Driving under the influence of drugs or alcohol while your license is revoked, canceled, suspended or refused in the state of Arizona is considered an Aggravated DUI charge, as specified in Arizona Revised Statutes, ARS 28-1383(A)(1). There are a multitude of reasons why an individual’s license may have been revoked or suspended, including the below:
- Driving under the influence (DUI) – ARS 28-1381
- Extreme and super extreme DUI – ARS 28-1382
- DUI involving serious injury or death – ARS 28-1385
- Other reasons, as enough points are incurred against the driver’s license
If you are caught driving with a suspended license while under the influence, it is very important that you immediately contact an attorney who knows Arizona law and can help you defend yourself in court. These are serious issues with serious penalties for which you will need the help of a good criminal defense lawyer.
Driving Penalties in Arizona
The Arizona driver license points system designates a specific number of points for traffic violations. When a driver has incurred enough points against their license, their driving privileges are suspended or revoked. Reckless or aggressive driving causes eight points against an individual’s driver’s license, as do DUI and extreme DUI.
Six points are applied to a driver’s license for hit-and-run accidents or failure to yield. Speeding results in three points and other violations committed while the vehicle is moving are two points. A driver’s license is automatically suspended or revoked by the Arizona Motor Vehicle Department when the driver is caught driving under the influence of drugs, alcohol or toxic vapors.
If a driver is caught driving with a suspended license, their vehicle may be impounded for a period of 30 days. Such drivers are not eligible for a commuted, suspended or pardoned sentences and cannot receive probation or release without a term of at least four months behind bars. Driving on a revoked or suspended license in the state of Arizona is a serious crime with serious ramifications – even when the driver is not driving under the influence.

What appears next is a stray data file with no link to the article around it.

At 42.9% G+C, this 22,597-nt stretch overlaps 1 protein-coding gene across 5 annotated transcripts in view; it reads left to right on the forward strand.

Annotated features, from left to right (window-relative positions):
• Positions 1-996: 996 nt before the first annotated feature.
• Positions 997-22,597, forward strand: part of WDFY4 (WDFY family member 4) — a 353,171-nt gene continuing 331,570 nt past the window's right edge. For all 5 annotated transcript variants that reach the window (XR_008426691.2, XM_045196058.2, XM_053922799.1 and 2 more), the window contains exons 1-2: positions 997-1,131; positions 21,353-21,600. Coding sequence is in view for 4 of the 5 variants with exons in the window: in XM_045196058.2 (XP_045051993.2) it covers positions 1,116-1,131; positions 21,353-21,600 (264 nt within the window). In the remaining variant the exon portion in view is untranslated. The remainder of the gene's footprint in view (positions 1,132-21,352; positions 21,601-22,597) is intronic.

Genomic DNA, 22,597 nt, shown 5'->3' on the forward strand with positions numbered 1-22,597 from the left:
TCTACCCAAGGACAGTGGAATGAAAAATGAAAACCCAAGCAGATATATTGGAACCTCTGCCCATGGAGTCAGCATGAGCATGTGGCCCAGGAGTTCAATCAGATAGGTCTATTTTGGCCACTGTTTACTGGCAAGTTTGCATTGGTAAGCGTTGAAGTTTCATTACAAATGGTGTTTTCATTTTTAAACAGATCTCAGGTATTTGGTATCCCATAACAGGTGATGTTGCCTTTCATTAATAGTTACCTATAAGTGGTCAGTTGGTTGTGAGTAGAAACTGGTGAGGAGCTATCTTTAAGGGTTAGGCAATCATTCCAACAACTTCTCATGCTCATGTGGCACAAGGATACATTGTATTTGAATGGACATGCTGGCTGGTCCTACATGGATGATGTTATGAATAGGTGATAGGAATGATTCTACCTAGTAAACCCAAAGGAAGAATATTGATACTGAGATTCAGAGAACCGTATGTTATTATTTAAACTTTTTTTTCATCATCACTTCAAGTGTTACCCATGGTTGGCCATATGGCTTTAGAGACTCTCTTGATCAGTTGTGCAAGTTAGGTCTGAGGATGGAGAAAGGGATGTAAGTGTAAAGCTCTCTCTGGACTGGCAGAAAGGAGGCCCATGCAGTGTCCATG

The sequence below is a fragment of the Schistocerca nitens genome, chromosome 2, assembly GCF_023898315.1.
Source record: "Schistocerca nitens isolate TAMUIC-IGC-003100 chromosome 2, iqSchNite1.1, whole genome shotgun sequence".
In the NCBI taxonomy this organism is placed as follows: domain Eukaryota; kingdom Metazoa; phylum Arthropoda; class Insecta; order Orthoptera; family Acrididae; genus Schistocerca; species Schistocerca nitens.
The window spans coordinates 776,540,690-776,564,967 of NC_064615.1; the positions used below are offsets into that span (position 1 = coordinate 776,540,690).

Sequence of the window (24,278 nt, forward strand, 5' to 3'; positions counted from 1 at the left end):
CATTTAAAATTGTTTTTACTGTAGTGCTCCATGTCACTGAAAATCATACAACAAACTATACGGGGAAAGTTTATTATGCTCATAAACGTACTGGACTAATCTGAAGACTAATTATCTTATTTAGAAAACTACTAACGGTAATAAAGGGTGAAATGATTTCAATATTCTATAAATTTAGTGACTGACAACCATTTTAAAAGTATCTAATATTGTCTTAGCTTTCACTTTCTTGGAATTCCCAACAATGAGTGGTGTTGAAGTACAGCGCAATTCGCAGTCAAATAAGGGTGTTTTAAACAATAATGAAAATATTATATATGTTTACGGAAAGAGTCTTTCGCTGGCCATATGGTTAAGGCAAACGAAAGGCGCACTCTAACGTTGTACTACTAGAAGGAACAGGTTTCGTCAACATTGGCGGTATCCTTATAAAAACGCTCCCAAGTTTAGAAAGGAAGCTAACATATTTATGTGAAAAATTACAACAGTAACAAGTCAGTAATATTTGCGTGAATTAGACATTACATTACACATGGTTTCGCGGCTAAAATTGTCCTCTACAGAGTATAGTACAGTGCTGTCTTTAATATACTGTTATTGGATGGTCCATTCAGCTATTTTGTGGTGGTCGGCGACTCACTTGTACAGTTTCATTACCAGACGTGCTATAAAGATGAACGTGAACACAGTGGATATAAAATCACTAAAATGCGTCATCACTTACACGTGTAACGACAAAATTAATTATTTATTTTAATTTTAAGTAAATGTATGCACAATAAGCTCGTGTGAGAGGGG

DUI Charges on a Suspended License
When you are caught driving under the influence on a suspended license, your charge is elevated to a class four felony. This means that you will serve at least the mandatory prison term of four months and may be ordered to prison for up to two and a half years if convicted, as many judges often order in the state. Supervised probation usually follows such terms and while in prison, these inmates are not permitted a work release provision or to serve time in county jail. The sentence must be served in an actual state prison.
Second DUI in Seven Years
If you receive a second DUI within a seven year period of the first DUI, your mandatory minimum jail term depends upon your blood alcohol content (BAC). For BAC under .15, you will receive a minimum sentence of 30 days in jail to a maximum of six months. BAC between .15 and .20 results in sixty days minimum imprisonment, for up to a maximum of six months. BAC above .20 requires a minimum incarceration of 120 days and up to six months.
Clearly, a second DUI within seven years is a serious matter. Your license will be revoked for a minimum of a year and you must reapply to receive a license when the year has passed.
Third DUI in Seven Years
If you incur a third DUI in a seven year period, your penalties can be higher and the trial is conducted with different evidentiary standards than a misdemeanor trial. Unlike other cases where the state cannot submit prejudicial information regarding your prior arrests as evidence, in a third DUI, the state can use your prior offenses against you. This makes a case very difficult to win in the eyes of the jury.
Differences between Suspended and Revoked Licenses
There is a distinction between suspension of a license and revoked licenses in the state of Arizona. Suspended licenses result in a set starting date for the suspension and an ending date. After the end date, you can pay to have your license reinstated. When your license is revoked, the end date is open and the driver must be approved to regain driving privileges after a review.
Even when your suspension period is over or you have been approved for reinstatement, you must complete all aspects of the reinstatement. Otherwise, you will receive an aggravated DUI at the next DUI offense, due to your license not being valid. A DUI on a restricted license can also be charged as an aggravated DUI.
Importance of Experienced Legal Representation for DUI or DUI with a Suspended License
Whether you have one DUI charge, a second DUI in seven years, a third DUI in seven years or were caught driving under the influence on a suspended or revoked license, you need highly experienced legal help. Call DM Cantor at 602.307.0808 to speak with a Phoenix DUI defense lawyer about a free, no-obligation consultation about your DUI case.